The fact that all the points in this graph lie so close to the fit line is very strong evidence that the world record in the men’s mile is decaying exponentially to a particular value, just like our hypothesis.  More importantly, we can deduce the fastest possible human mile time: 3:39.6.  If you want to translate back from “person-years” to real time, this is what it would look like:

Predicted progression of the world record for the men's mile. The dotted line is at 3:39.6.

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A few comments: have we reached the end of the exciting days of distance running?

The prediction of the last section looks exceedingly bold.  The mile world record has improved by more than 30 seconds in the last hundred years, but I’m saying that we should never expect it to fall more than 3.5 more seconds, not in the next hundred years or in the next thousand.  That would mean that when Hicham El Guerrouj ran 3:43.16 in July 1999, he was running to within 1.5% of maximum human capacity.  Is it really possible?

Well, the short answer is that I wouldn’t have written this post if I didn’t think so.  If you don’t believe me, maybe you can consider this for evidence: the current world record has stood for almost 10 years.  That’s the longest the mile world record has ever been unchanged, despite the fact that the world has more runners now than ever before.  So maybe we are “levelling off”; maybe it is becoming almost impossibly hard to beat the world record.  I think it is.  The early days of track and field were full of record-breaking distance running performances, and I think those days are coming to an end.  If my predictions here are correct, then the world record will pretty much stop being broken within my lifetime (or, at least, it will stop being broken by more than tiny fractions of a second — much less exciting).

It’s sort of a sad thought.  But for me, it’s also sort of an awe-inspiring one.  When I watched El Guerrouj break the world record as a wide-eyed teenager on the track team, I was watching something extremely close to the greatest physical exertion of which mankind is capable.  That’s pretty amazing.

UPDATE:  Apparently someone already did this kind of analysis in 2005 and reached the exact same conclusion.  Interestingly, they also predicted a fastest possible marathon time of 2h03:38.  Three years later a 35-year-old Haile Gebrselassie ran it in 2h03:59, only 21 seconds slower than their predicted “impossible time”!

April 23, 2009 4:41 am

I suggested something along these lines to a friend not long ago, but at the same time I’m not sure I really believe it. My argument was in relation to us talking about how LeBron James and Kobe Bryant would make players like Larry Bird look like high school ballers if they were transferred in a time machine to today. This is basically fact, that players from 30+ years ago simply couldn’t run as fast as and wouldn’t be as strong as players today. But my friend went on to say ‘imagine what players in 30 or 40 years time will be like…’. This is the interesting thing… It’s hard to say now, but what if Wade, Kobe and LeBron were taken 30 years into the future? Would they really be subpar athletes? I struggle to see it, I really do. I honestly believe that players we’re seeing now are near their peak in terms of what humans are capable of…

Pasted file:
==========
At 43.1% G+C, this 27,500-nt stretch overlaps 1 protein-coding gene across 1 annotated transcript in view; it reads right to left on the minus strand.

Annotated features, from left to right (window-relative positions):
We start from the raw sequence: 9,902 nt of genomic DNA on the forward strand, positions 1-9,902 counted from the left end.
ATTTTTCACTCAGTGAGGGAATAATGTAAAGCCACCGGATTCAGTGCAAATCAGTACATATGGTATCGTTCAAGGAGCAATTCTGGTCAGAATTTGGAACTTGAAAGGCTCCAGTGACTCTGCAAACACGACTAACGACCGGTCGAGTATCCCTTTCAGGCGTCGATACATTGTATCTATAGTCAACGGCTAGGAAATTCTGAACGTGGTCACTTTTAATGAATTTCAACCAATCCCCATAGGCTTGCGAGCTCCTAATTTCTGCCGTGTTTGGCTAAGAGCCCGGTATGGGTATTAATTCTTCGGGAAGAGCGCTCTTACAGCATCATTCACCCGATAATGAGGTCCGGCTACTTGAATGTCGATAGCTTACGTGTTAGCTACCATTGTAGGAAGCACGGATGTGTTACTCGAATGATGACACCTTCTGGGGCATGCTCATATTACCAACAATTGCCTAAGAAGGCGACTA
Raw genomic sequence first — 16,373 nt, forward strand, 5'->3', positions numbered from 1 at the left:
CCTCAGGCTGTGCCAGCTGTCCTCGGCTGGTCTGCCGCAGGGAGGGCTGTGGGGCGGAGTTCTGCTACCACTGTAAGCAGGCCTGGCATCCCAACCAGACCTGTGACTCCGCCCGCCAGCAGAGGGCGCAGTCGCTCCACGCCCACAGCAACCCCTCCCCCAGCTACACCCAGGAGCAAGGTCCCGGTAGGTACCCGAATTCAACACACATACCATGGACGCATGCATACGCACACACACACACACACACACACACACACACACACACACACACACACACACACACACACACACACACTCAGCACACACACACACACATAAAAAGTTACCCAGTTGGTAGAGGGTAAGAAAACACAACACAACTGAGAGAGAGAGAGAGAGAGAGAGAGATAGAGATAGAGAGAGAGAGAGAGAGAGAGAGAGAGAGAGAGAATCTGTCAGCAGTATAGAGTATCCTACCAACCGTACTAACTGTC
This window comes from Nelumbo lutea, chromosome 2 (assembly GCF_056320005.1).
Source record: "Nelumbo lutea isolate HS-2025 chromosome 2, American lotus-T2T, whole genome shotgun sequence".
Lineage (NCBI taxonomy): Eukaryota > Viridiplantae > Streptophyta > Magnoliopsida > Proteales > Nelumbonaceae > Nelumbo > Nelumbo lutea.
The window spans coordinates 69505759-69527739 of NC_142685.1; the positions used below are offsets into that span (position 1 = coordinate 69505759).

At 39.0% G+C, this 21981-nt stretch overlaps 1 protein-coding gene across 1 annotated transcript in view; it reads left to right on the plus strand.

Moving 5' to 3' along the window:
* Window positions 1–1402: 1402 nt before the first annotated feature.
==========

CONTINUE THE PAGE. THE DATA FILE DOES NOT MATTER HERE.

It’ll be interesting to see how right or wrong I am… Maybe in 30 years times people in the NBa will have 60 inch verticals, and will play at speeds that would make players of today dizzy…

April 23, 2009 10:48 am

I’ve been thinking about this exact question. It’s a lot harder to quantify “fitness” in basketball than it is in track and field. But I will be extremely surprised if the NBA of 2050 is populated with much better athletes than the NBA today.

It’s only been about 100 years since a person has been able to make a living just by being an athlete. And during that time we have gotten very good at maximizing a person’s athletic potential, and at finding the people with the most potential.

So I tend to agree with you, and not your friend. Unless the distant future involves genetically-engineered athletes or trained gorillas, I think the best athletes of today are about as good as the world is ever going to see.

April 20, 2011 8:21 pm

I beleive a boston marathon runner just finished the 2011 marathon in 2h3:03. That smashes the number above. With God, I believe all things are possible. The rare few that have the genetics, talent & heart are blessed with a tremendous gift. I hope these people use this gift to do more than break world records. These are the kind of athletes that have the power to influence today’s youth in a life-changing way. By encouraging America’s children to have better eating habits and routine exercise, these “superhuman” athletes can leave a legacy that can’t be overshadowed by a new world record. Thanks for the blog, it motivates me to be healthier and stronger.

June 9, 2015 2:08 am

With God and PEDs 😉

April 23, 2009 9:22 am

Wow this is waayyy too much math for a fitness post/blog.

April 23, 2009 10:32 am

Sorry James. This is really a physics blog!

3. April 23, 2009 9:45 am

Interesting post. So, if my fastest mile is somewhere around 7:10 (from a 5-K race), then I should reach 3:39.6 in about how many million years?